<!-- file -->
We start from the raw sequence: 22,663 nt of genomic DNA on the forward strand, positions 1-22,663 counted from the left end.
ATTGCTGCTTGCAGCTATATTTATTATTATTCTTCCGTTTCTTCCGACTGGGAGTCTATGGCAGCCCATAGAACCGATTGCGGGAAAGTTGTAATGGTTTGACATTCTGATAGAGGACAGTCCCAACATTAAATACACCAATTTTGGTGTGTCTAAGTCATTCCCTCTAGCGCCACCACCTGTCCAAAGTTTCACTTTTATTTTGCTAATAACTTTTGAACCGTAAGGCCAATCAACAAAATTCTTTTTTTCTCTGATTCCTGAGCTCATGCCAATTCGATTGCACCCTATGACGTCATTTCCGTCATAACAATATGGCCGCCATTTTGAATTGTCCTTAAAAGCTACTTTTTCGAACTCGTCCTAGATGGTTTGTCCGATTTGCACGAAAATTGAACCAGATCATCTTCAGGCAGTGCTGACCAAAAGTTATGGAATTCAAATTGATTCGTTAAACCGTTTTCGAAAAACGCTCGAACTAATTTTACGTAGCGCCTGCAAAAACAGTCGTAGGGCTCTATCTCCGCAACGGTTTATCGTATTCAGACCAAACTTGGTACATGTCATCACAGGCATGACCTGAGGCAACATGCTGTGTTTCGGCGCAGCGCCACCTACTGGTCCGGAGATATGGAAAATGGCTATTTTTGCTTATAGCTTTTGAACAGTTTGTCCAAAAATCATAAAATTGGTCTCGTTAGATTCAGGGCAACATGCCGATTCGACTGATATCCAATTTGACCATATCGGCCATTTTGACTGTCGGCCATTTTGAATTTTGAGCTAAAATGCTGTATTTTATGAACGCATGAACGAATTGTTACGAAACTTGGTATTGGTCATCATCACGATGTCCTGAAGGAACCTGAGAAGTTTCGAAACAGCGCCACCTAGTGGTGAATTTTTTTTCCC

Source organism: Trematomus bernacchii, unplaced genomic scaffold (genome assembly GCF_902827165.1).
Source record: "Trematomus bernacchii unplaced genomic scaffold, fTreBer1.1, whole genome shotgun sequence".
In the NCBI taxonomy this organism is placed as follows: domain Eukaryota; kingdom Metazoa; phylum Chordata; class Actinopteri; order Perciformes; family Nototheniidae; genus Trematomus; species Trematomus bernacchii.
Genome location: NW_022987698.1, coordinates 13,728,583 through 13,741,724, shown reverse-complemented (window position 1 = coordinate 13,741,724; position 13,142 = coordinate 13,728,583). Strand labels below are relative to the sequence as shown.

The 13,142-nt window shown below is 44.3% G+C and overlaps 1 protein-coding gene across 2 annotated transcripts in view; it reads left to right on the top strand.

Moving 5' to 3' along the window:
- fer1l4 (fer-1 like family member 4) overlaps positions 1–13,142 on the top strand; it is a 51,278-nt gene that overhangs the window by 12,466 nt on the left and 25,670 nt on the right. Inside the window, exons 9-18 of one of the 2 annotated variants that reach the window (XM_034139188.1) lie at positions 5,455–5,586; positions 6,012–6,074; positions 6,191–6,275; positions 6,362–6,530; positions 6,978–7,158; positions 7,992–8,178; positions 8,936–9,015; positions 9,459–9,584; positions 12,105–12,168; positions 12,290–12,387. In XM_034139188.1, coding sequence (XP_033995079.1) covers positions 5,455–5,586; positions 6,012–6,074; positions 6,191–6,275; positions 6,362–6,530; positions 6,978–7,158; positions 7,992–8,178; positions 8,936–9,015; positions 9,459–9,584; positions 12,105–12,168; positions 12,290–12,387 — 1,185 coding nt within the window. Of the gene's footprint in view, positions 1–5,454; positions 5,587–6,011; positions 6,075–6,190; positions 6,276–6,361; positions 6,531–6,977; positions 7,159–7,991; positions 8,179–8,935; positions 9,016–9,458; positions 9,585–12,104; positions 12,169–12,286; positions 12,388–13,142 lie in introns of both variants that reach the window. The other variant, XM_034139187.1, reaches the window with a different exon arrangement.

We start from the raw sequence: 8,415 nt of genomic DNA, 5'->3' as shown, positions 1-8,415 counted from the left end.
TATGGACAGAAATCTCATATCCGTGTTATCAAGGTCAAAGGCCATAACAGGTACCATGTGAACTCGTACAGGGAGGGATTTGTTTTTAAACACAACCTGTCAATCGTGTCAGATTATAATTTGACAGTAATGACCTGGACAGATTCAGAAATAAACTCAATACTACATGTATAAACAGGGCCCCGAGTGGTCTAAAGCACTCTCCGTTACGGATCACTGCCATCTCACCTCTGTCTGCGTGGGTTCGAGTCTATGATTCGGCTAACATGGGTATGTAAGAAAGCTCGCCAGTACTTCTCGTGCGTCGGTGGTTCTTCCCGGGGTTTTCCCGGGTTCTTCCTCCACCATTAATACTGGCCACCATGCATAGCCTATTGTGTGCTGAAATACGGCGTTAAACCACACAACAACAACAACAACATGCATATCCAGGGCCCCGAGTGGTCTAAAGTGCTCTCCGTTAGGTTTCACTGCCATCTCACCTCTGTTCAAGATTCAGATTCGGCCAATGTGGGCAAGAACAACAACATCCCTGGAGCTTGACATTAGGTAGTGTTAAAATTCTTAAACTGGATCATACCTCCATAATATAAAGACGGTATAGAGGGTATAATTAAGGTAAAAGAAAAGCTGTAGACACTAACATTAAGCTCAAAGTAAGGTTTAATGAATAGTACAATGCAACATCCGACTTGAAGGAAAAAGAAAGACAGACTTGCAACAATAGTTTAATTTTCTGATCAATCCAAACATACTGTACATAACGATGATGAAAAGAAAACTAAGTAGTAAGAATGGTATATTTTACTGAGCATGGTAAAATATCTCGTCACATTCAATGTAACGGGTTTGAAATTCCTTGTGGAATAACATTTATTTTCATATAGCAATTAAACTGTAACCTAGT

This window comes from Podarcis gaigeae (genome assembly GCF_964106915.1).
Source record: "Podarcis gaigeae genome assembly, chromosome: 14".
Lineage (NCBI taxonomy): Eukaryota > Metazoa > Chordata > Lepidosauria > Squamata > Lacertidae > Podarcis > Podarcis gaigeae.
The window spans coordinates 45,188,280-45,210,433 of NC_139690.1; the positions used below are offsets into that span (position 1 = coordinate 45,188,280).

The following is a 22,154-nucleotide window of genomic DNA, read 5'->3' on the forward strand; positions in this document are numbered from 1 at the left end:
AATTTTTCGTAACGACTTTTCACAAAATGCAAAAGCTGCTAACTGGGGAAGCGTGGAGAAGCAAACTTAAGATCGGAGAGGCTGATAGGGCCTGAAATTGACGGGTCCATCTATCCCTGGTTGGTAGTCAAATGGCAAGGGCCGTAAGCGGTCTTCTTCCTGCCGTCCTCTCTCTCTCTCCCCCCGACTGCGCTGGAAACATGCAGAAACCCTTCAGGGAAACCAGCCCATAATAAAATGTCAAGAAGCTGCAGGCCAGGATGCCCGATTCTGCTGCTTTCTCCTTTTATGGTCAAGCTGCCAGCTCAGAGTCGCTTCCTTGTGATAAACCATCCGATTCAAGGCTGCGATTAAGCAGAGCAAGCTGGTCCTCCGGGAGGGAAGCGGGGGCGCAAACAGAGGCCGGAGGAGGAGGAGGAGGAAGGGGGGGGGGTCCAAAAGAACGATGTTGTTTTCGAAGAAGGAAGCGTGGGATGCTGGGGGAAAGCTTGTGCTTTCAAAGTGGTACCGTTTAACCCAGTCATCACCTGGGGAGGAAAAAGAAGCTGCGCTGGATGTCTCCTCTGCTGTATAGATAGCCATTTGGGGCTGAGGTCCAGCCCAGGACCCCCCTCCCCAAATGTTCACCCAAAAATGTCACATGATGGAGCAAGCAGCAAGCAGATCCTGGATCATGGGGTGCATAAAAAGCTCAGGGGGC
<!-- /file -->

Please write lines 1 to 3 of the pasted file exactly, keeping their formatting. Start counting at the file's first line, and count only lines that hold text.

We start from the raw sequence: 22,663 nt of genomic DNA on the forward strand, positions 1-22,663 counted from the left end.
ATTGCTGCTTGCAGCTATATTTATTATTATTCTTCCGTTTCTTCCGACTGGGAGTCTATGGCAGCCCATAGAACCGATTGCGGGAAAGTTGTAATGGTTTGACATTCTGATAGAGGACAGTCCCAACATTAAATACACCAATTTTGGTGTGTCTAAGTCATTCCCTCTAGCGCCACCACCTGTCCAAAGTTTCACTTTTATTTTGCTAATAACTTTTGAACCGTAAGGCCAATCAACAAAATTCTTTTTTTCTCTGATTCCTGAGCTCATGCCAATTCGATTGCACCCTATGACGTCATTTCCGTCATAACAATATGGCCGCCATTTTGAATTGTCCTTAAAAGCTACTTTTTCGAACTCGTCCTAGATGGTTTGTCCGATTTGCACGAAAATTGAACCAGATCATCTTCAGGCAGTGCTGACCAAAAGTTATGGAATTCAAATTGATTCGTTAAACCGTTTTCGAAAAACGCTCGAACTAATTTTACGTAGCGCCTGCAAAAACAGTCGTAGGGCTCTATCTCCGCAACGGTTTATCGTATTCAGACCAAACTTGGTACATGTCATCACAGGCATGACCTGAGGCAACATGCTGTGTTTCGGCGCAGCGCCACCTACTGGTCCGGAGATATGGAAAATGGCTATTTTTGCTTATAGCTTTTGAACAGTTTGTCCAAAAATCATAAAATTGGTCTCGTTAGATTCAGGGCAACATGCCGATTCGACTGATATCCAATTTGACCATATCGGCCATTTTGACTGTCGGCCATTTTGAATTTTGAGCTAAAATGCTGTATTTTATGAACGCATGAACGAATTGTTACGAAACTTGGTATTGGTCATCATCACGATGTCCTGAAGGAACCTGAGAAGTTTCGAAACAGCGCCACCTAGTGGTGAATTTTTTTTCCC

Source organism: Trematomus bernacchii, unplaced genomic scaffold (genome assembly GCF_902827165.1).